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Melvind's post about an interesting dealer tag in a Victrola made me realize that a thread about dealer tags in general might be fun. I am a huge fan of such tags and decals. Here are some I have at the moment.


Here's a rigid arm Victor R with a Sherman-Clay metal tag (San Francisco):




A Columbia Type AN with one of the most interesting dealer tags I've ever seen:




Columbia Type A with a metal tag for Peter Bacigalupi of San Francisco, with his early address of 946 Market Street:




An Edison Standard with Polyphone attachment, with the more commonly found later Bacigalupi decal. Whoever mounted this one may have been hungover from the night before, as it's tilted rather than straight as is usual:




An early (serial #393) Edison Standard with a metal tag from Murray, Blanchard, Young & Co. of Boston. (I've seen one other Standard with the same tag, except that one was not nickel-plated.):




A Columbia Type B with a cabinet made by Hawthorne & Sheble, with a huge decal to make sure no one could miss it:




What have you got?



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I used to own this Victrola VI with Berliner Gram-0-phone tag from Montreal and the remnants of a Grinnel Bros. decal. Apparently, it was made by Victor in the USA and then sold by Berliner in Canada. Even the license tag at the bottom of the machine was pasted over with a Berliner notice.



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I only have a few dealer tags.  I like the Wurlitzer the best.  The pianos, talking machines, sewing machines and bicycles is kind of an interesting combination.











Edited by Django
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I have a few items with dealer tags or decals.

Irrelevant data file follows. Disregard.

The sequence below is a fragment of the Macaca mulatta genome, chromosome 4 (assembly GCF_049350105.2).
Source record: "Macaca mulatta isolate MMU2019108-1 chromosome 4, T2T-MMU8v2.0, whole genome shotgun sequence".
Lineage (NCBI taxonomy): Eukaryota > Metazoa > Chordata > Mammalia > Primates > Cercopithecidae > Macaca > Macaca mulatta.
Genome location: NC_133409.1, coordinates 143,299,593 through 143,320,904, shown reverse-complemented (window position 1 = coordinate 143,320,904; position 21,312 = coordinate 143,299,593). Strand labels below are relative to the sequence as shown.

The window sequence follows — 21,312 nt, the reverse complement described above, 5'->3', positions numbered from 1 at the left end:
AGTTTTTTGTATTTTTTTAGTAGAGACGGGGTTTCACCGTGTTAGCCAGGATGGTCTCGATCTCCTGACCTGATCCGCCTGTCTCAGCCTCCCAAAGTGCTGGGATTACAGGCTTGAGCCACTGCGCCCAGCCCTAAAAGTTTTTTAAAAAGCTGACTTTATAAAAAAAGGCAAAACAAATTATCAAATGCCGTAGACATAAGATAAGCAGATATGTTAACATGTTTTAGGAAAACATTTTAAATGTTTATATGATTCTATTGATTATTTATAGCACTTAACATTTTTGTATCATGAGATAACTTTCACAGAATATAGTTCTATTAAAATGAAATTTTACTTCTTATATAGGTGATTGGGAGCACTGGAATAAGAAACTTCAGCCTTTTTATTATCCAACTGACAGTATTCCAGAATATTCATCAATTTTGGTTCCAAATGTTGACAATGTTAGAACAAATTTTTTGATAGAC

An Edison Standard Model A sold by the Mackie Music Co., Rochester, NY, along with a record box, several pieces of ephemera, a violin (family heirloom) and 5-string banjo:







A Zon-O-Phone Parlor sold by the Universal Taking Machine Manufacturing Co.:







An Edisonic Schubert sold by Levis Music Co., Rochester, NY along with a trumpet and composition booklet (both family heirlooms), several DD and a couple Victor records, many pieces of ephemera including a letter written by Samuel Levis informing a client of opening his new store.  Previously he was a long time employee and sales manager of the Mackie Music Co.:











Next is my Graphophone Type N sold by the Chicago Talking Machine Co., though the decal is fairly rough to make out:





The queen of my collection, my Edison C 250 sold by Curt C. Andrus of No. Tonawanda, NY:







A Gramophone sold by Giegler Ferencz Esztergom, Hungary around the mid-late 1910s.







And finally, a Victor Talking Machine Co. horn shipping crate sent to the Anton Hospe Co. of Omaha, NE, who sold and shipped it to Dawn, MO client H.R. Bushnell:










Edited by Fran604g
added another machine
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I have a few machines with tags and special decals. Here is my first I found at an estate sale in Portland about 20 years ago.



Here is a fun one on a Talk-O-Phone



And a Zonophone



A Victor R



Here is a nice dealer decal on the inside lid of my VTLA



And finally an decal over the bottom right portion of the original decal from Sears, Roebuck & Co.


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On 3/12/2023 at 2:08 PM, phonogfp said:

Some very interesting and attractive dealer markings shown in this thread!


George P.

You owe us yours now, George.😊

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Well, I don't have some of the beauties already shown in this thread, but for what it's worth, here's what I have:


One of my favorite early companies is Hawthorne & Sheble, so it's only natural that I include this Hawthorne & Sheble decal on a January 1898 Home:



Here's a somewhat later (1898-99) Hawthorne & Sheble decal on an Eagle carrying case.  The interesting thing about this example is that it was never drilled for a mechanism - the Eagle sits unsecured in this particular case.  Other similar H&S cases have the mechanisms bolted in slightly varying positions.  This suggests that these H&S cases were sold undrilled and that the mechanisms were installed either by the owners or dealers: